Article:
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Help Children Have a Lifetime of Good Mental Health

May is Mental Health Awareness Month. It’s the ideal time to focus on the importance of helping children develop good mental health to last a lifetime.

By boosting your child’s social, emotional and behavioral development—or mental health—throughout their infant, childhood and teen years, you can put them on the path to excellent mental health.

What is Mental Health?

Mental health is one of the most important parts of a child’s learning, well-being and general health. It includes factors such as:

  • How we think, feel, act and relate to others.
  • How we communicate and learn.
  • How we respond to the challenges of life.

Early Years Are Crucial

Mental health begins at birth. The first few years of a child’s life are critical in their social, emotional and behavioral development. During infant and early childhood, mental health is developed through a child’s ability to:

  • Experience, express and control emotions.
  • Form close, secure relationships.
  • Explore their environment and learn.

Watch this video to learn more about relationships and Infant and Early Childhood Mental Health:

Mental health issues are common among children under the age of 6. Studies show up to 10 percent of all young children have significant emotional and behavioral issues. A positive, nurturing relationship with a parent or caregiver can reduce the effects of adverse experiences. This foundation can reduce the risk of mental health challenges throughout life.

Learn more about the importance of the early years.

For more information on the importance of stressing mental health in young children, see kidcentral tn’s webpage on Infant and Early Childhood Mental Health.

Address Concerns Right Away

If as a parent or caretaker, you notice signs that your child might be suffering from a mental health issue, it’s crucial to get help as soon as possible. Studies show that the earlier a child’s mental or emotional issue is addressed, the better off the child’s mental health will be in the years ahead.

Contacting a health professional can help prevent a larger issue from developing. A good first step is discussing your concerns with your child’s pediatrician.

When children’s social, emotional and behavioral needs are met consistently, they are more likely to have good attendance and do well in school. They also are more likely to make good behavior choices in the future.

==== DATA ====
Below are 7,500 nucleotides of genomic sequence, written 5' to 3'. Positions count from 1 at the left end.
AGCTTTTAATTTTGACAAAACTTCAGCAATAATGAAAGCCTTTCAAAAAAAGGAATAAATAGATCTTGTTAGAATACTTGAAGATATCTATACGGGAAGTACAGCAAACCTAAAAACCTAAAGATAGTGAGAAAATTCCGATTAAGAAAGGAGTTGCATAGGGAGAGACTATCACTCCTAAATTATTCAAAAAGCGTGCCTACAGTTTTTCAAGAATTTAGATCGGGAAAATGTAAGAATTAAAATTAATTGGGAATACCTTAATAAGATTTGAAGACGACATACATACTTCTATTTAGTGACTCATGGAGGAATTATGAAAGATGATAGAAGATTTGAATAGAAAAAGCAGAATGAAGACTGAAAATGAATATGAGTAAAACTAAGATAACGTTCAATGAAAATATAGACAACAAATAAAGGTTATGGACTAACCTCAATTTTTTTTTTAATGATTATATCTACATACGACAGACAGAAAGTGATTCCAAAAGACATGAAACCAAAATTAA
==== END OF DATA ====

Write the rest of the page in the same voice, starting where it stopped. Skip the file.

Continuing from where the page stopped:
Watch this video on the impact of Adverse Childhood Experiences on Infant and Early Childhood Mental Health:

Boost Mental Health Throughout Childhood

Here are things parents, caretakers and community members can do to boost mental health in children, beginning at birth and through high school:

1. Promote and establish protective factors. Protective factors help people deal with stressful situations in their lives. It’s important to promote them in the lives of children.

One of the most important things a parent or caretaker can do is spend time with their child. Let the child know he or she is loved and has a purpose in life. Make sure children know they have people to count on if bad things do happen.

Learn more about what parents can do to promote protective factors in children and help build resilience in them.

2. Attend a mental health first aid training session. Youth Mental Health First Aid is an eight-hour public education program that introduces participants to the risk factors and warning signs of mental health problems in adolescents (ages 12-18). It also teaches individuals how to help an adolescent who may be experiencing a mental health challenge.

The course is designed for adults who regularly interact with adolescents (teachers, school staff, coaches, youth group leaders, parents, etc.). For more information, email Janet Watkins at Janet.Watkins@tn.gov.

3. Become a Certified Family Support Specialist (CFSS). Because of their life experience in caring for children with these disorders, Certified Family Support Specialists are able to use their experience to support others who have similar challenges. For more information, email Brenda Donaldson at Brenda.Donaldson@tn.gov.

Additional Resources

Learn more about mental health warning signs in children and adolescents.

Get more information about mental health resources.

For mental health questions or help finding local services, call the Helpline for Mental Health and Substance Abuse Services at 800-560-5767.

If you think your child is experiencing a mental health crisis, contact crisis services for children. If you need crisis services at any time, call the statewide toll-free crisis hotline at: 855-CRISIS-1 (855-274-7471).